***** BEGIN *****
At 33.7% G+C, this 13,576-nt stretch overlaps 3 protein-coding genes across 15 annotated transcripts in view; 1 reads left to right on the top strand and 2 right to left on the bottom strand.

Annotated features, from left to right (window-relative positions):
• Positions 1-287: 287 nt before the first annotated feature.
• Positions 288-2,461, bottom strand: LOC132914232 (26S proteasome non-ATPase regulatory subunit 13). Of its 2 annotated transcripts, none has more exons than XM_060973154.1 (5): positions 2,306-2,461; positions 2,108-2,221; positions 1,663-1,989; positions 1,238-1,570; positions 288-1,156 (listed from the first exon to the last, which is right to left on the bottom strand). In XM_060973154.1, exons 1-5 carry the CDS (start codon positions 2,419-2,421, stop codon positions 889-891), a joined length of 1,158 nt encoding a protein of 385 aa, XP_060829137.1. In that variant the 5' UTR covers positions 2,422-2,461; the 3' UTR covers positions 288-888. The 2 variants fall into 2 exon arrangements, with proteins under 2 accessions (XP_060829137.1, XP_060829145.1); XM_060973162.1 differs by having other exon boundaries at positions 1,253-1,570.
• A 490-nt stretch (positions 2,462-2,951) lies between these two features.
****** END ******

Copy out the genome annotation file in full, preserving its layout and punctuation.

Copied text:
At 33.7% G+C, this 13,576-nt stretch overlaps 3 protein-coding genes across 15 annotated transcripts in view; 1 reads left to right on the top strand and 2 right to left on the bottom strand.

Annotated features, from left to right (window-relative positions):
• Positions 1-287: 287 nt before the first annotated feature.
• Positions 288-2,461, bottom strand: LOC132914232 (26S proteasome non-ATPase regulatory subunit 13). Of its 2 annotated transcripts, none has more exons than XM_060973154.1 (5): positions 2,306-2,461; positions 2,108-2,221; positions 1,663-1,989; positions 1,238-1,570; positions 288-1,156 (listed from the first exon to the last, which is right to left on the bottom strand). In XM_060973154.1, exons 1-5 carry the CDS (start codon positions 2,419-2,421, stop codon positions 889-891), a joined length of 1,158 nt encoding a protein of 385 aa, XP_060829137.1. In that variant the 5' UTR covers positions 2,422-2,461; the 3' UTR covers positions 288-888. The 2 variants fall into 2 exon arrangements, with proteins under 2 accessions (XP_060829137.1, XP_060829145.1); XM_060973162.1 differs by having other exon boundaries at positions 1,253-1,570.
• A 490-nt stretch (positions 2,462-2,951) lies between these two features.